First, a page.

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Bringing smart and climate-friendly energy solutions to a historic and cultural landmark.

The City of Trondheim is known as the technological capital of Norway. More than a thousand years old, it is home to a large number of cultural monuments and protected buildings. Together these factors make for a unique playground for innovation. Can historic landmarks be transformed into smart and climate friendly powerhouses?

Buildings are responsible for 40 per cent of energy consumption and 36 per cent of CO2 emissions in the EU. The EU has therefore set the target for all new buildings to be nearly zero-energy buildings within 2020. How do we apply the necessary knowledge and innovation to existing building stock? Old buildings and new technologies should have room for each other.

The site: Nidaros Cathedral

The Nidaros Cathedral is the world’s northernmost medieval cathedral and Norway’s national sanctuary. Because of its immense size and construction, the building consumes a lot of energy. In 2017, the Nidaros Cathedral consumed 1.5 GWh of energy, 21 per cent of which was electricity and 79 per cent from district heating. The Cathedral is now about to change its entire lighting system. This provides a good opportunity to examine its total energy performance and make plans for green solutions.

Norway’s first new-built Powerhouse will soon be realised at Brattørkaia by the Trondheim Fjord. It produces more clean and environmentally-friendly energy than it consumes. Is it possible to turn Nidaros Cathedral into a renewable energy producing “Powerhouse” in the same way? There is potential to make the historic and religious monument power-generating in more ways than one.

Open Innovation Competition

The Municipality of Trondheim, the Nidaros Cathedral Restoration Workshop and EIT Climate-KIC now invite innovators to take part in an Open Innovation competition of which aim is to combine multiple concrete solutions for the following purposes:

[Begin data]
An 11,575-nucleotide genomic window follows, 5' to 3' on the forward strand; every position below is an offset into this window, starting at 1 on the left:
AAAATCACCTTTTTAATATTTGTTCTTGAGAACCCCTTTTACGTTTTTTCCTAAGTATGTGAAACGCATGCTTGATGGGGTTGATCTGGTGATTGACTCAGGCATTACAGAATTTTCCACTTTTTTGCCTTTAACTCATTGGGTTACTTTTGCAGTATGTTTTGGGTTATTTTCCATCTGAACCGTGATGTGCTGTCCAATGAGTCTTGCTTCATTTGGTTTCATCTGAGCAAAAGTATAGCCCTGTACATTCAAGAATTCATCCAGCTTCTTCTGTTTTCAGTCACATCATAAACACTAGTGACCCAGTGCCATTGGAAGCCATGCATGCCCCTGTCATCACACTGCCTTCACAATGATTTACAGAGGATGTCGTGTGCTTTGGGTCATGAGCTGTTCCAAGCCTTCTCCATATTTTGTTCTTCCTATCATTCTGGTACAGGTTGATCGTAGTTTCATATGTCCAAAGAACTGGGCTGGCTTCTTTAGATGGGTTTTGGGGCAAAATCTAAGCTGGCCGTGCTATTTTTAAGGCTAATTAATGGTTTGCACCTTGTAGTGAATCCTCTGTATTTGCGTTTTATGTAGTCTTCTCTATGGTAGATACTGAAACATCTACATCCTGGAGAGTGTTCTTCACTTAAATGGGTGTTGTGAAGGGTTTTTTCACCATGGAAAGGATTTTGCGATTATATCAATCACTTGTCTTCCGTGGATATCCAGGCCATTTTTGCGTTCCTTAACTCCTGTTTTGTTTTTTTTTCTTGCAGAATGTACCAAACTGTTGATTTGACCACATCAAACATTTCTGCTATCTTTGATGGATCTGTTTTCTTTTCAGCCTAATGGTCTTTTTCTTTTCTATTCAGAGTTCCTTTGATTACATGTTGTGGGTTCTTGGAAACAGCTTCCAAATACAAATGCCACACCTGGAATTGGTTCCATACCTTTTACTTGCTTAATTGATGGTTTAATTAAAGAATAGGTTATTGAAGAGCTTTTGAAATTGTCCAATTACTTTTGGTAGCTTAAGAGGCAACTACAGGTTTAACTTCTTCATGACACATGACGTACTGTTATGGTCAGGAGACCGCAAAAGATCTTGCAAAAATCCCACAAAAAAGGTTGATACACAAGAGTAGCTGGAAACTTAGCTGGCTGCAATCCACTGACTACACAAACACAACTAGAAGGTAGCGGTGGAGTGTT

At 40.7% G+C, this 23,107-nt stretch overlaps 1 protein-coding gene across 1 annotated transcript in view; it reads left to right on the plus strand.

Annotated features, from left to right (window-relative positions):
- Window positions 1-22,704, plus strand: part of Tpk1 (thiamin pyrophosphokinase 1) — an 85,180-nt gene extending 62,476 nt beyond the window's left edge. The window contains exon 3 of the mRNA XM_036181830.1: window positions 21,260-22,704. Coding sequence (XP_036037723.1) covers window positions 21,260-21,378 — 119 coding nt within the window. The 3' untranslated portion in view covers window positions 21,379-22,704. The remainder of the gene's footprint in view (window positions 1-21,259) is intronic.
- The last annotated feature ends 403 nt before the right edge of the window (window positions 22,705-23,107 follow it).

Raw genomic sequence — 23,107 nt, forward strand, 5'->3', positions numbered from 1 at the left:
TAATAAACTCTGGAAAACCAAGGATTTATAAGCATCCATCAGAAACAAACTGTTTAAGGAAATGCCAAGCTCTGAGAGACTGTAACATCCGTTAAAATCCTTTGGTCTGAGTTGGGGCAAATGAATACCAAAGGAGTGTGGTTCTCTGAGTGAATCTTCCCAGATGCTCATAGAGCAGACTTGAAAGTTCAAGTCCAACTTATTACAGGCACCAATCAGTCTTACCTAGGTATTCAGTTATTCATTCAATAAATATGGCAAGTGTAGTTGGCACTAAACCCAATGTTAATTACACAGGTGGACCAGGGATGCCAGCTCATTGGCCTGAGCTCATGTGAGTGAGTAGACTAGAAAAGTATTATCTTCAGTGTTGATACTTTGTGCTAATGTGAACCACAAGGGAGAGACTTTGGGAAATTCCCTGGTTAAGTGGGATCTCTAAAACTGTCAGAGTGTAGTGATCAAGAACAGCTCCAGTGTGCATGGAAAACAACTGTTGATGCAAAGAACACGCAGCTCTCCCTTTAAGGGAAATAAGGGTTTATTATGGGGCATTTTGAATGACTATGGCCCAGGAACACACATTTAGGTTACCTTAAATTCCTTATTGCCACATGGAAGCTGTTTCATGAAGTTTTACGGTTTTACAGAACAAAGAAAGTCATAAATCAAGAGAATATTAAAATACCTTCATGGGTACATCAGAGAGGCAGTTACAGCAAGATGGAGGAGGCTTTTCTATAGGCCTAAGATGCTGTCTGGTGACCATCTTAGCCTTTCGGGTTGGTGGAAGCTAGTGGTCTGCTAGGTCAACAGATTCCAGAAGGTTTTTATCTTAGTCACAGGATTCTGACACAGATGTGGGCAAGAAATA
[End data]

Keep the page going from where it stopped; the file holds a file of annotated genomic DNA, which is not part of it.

• Deep energy retrofit and smart energy management of large historic monument, taking into account cultural conservation and user experience.
  • Transforming a historic urban district into a smart energy system with decentralized production of renewable energy.

Proposals accepted until 31 May 7 June 2018

Submit your proposal

How the competition works

Stage one:

Proposals can be submitted from 24 March until 31 May 7 June 2018. Pre-selection will take place in early June and five finalists will be selected and announced in June.

  • Open for submissions 23 March 2018
  • Deadline for submission of solutions  31 May 7 June 2018 2018
  • Pre-selection Early June 2018
  • Announcement of five innovators for stage two 20 June 2018

Stage two:

The selected innovators will be invited to a boot camp, site visit and final pitch in Trondheim by the end of August, during Trondheim Playground (27-28 August 2018). Travel costs for up to three members per accepted proposal will be reimbursed by EIT Climate-KIC in accordance with the terms and conditions provided (see the Competition Manual). The winning proposal will receive professional advice and assistance by EIT Climate-KIC on how best to progress with turning their idea into reality.